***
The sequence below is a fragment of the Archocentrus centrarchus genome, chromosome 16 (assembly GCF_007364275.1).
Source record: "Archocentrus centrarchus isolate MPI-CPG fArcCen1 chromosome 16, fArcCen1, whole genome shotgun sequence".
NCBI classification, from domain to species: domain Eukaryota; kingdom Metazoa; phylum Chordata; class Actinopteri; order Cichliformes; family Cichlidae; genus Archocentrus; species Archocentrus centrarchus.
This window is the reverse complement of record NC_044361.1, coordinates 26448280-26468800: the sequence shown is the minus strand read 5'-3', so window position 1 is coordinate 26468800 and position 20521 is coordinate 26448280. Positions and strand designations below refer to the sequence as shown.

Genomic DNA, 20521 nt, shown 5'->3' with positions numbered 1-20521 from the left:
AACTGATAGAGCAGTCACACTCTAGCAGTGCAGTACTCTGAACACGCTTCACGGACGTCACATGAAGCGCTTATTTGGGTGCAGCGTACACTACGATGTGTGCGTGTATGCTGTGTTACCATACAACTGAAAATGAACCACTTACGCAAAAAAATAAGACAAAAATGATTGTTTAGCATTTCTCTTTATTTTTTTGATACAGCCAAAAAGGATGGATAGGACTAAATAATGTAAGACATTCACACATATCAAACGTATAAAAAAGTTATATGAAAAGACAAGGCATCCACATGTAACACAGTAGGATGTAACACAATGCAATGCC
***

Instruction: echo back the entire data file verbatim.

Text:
The sequence below is a fragment of the Archocentrus centrarchus genome, chromosome 16 (assembly GCF_007364275.1).
Source record: "Archocentrus centrarchus isolate MPI-CPG fArcCen1 chromosome 16, fArcCen1, whole genome shotgun sequence".
NCBI classification, from domain to species: domain Eukaryota; kingdom Metazoa; phylum Chordata; class Actinopteri; order Cichliformes; family Cichlidae; genus Archocentrus; species Archocentrus centrarchus.
This window is the reverse complement of record NC_044361.1, coordinates 26448280-26468800: the sequence shown is the minus strand read 5'-3', so window position 1 is coordinate 26468800 and position 20521 is coordinate 26448280. Positions and strand designations below refer to the sequence as shown.

Genomic DNA, 20521 nt, shown 5'->3' with positions numbered 1-20521 from the left:
AACTGATAGAGCAGTCACACTCTAGCAGTGCAGTACTCTGAACACGCTTCACGGACGTCACATGAAGCGCTTATTTGGGTGCAGCGTACACTACGATGTGTGCGTGTATGCTGTGTTACCATACAACTGAAAATGAACCACTTACGCAAAAAAATAAGACAAAAATGATTGTTTAGCATTTCTCTTTATTTTTTTGATACAGCCAAAAAGGATGGATAGGACTAAATAATGTAAGACATTCACACATATCAAACGTATAAAAAAGTTATATGAAAAGACAAGGCATCCACATGTAACACAGTAGGATGTAACACAATGCAATGCC